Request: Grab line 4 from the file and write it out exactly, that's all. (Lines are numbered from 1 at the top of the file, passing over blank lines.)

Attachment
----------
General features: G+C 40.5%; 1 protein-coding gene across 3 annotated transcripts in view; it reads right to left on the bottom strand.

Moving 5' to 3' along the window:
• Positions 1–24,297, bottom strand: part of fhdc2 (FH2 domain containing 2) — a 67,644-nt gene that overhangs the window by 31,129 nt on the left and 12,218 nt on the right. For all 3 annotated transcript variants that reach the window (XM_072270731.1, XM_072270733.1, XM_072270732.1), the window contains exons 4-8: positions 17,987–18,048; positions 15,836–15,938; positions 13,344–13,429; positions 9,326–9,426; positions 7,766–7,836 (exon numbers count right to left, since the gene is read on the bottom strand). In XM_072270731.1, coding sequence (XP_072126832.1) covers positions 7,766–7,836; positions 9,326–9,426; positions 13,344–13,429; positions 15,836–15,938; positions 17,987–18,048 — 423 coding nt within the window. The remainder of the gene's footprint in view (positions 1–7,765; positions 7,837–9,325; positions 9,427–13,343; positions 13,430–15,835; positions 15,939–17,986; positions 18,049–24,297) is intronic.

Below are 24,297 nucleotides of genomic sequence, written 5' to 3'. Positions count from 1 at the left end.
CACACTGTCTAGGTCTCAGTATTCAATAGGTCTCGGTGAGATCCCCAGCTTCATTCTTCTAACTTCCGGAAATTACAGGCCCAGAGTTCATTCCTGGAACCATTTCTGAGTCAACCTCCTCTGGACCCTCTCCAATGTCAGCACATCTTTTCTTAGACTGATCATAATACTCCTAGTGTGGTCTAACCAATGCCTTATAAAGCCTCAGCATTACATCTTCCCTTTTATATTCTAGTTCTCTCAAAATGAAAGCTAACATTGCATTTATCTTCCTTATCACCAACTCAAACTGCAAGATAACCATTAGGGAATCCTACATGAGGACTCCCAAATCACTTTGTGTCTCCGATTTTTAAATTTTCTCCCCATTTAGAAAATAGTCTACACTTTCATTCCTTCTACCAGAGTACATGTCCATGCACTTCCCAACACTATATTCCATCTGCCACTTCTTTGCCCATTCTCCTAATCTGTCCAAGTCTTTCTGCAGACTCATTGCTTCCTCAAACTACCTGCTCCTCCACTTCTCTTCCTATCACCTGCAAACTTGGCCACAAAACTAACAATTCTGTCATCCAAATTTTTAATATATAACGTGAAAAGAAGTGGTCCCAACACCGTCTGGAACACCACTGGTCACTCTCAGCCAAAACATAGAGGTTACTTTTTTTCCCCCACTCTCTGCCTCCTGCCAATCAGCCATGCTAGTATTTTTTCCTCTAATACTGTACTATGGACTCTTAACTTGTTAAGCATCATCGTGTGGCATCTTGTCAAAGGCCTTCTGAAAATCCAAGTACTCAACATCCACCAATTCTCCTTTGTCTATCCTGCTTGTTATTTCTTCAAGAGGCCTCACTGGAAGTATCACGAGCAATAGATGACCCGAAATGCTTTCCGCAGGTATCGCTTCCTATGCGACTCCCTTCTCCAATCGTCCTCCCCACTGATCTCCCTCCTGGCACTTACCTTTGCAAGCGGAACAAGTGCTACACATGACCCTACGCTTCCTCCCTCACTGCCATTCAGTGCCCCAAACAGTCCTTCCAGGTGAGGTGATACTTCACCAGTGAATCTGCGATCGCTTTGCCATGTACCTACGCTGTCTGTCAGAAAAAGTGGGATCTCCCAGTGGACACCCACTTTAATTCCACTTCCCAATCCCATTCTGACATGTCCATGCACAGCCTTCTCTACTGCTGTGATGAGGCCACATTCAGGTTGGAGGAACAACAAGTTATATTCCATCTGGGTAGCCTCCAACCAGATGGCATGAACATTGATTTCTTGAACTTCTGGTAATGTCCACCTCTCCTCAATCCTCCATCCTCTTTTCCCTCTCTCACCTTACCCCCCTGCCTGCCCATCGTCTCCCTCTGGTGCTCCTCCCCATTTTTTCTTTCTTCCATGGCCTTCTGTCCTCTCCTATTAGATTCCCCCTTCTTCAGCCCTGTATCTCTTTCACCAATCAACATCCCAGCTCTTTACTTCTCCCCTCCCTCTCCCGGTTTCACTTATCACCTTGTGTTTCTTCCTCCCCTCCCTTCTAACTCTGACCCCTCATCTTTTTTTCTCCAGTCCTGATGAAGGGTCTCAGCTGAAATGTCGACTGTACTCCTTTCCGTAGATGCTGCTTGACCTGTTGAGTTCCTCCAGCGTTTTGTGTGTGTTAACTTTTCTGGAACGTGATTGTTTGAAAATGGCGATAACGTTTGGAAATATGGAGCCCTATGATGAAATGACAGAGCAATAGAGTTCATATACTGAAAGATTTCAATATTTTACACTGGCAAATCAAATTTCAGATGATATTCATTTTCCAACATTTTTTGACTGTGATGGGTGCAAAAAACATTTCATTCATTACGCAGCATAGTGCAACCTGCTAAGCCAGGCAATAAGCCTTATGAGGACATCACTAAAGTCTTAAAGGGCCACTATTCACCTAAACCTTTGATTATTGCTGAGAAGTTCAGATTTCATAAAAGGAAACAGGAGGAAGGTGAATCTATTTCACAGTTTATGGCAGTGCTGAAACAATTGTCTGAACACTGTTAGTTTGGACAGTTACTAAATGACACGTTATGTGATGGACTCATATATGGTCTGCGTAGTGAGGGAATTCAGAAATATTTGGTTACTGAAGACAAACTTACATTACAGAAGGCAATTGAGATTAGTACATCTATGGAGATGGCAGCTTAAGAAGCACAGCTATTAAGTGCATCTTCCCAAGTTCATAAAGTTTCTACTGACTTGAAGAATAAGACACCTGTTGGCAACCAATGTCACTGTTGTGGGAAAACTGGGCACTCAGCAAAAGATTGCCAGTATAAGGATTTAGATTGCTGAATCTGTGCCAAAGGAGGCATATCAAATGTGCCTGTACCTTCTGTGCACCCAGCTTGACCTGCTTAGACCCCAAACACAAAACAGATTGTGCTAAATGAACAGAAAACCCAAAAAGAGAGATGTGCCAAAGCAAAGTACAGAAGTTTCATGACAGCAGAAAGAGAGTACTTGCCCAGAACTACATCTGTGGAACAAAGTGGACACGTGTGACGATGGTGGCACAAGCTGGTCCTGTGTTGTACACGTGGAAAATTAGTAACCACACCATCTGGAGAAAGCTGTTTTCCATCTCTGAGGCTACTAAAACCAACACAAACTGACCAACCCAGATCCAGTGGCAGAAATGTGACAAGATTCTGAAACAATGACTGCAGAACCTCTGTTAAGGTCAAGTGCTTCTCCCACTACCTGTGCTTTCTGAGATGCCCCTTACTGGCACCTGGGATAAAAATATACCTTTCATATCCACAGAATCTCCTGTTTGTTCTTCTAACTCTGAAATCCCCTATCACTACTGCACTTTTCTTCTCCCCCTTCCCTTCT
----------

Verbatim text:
Below are 24,297 nucleotides of genomic sequence, written 5' to 3'. Positions count from 1 at the left end.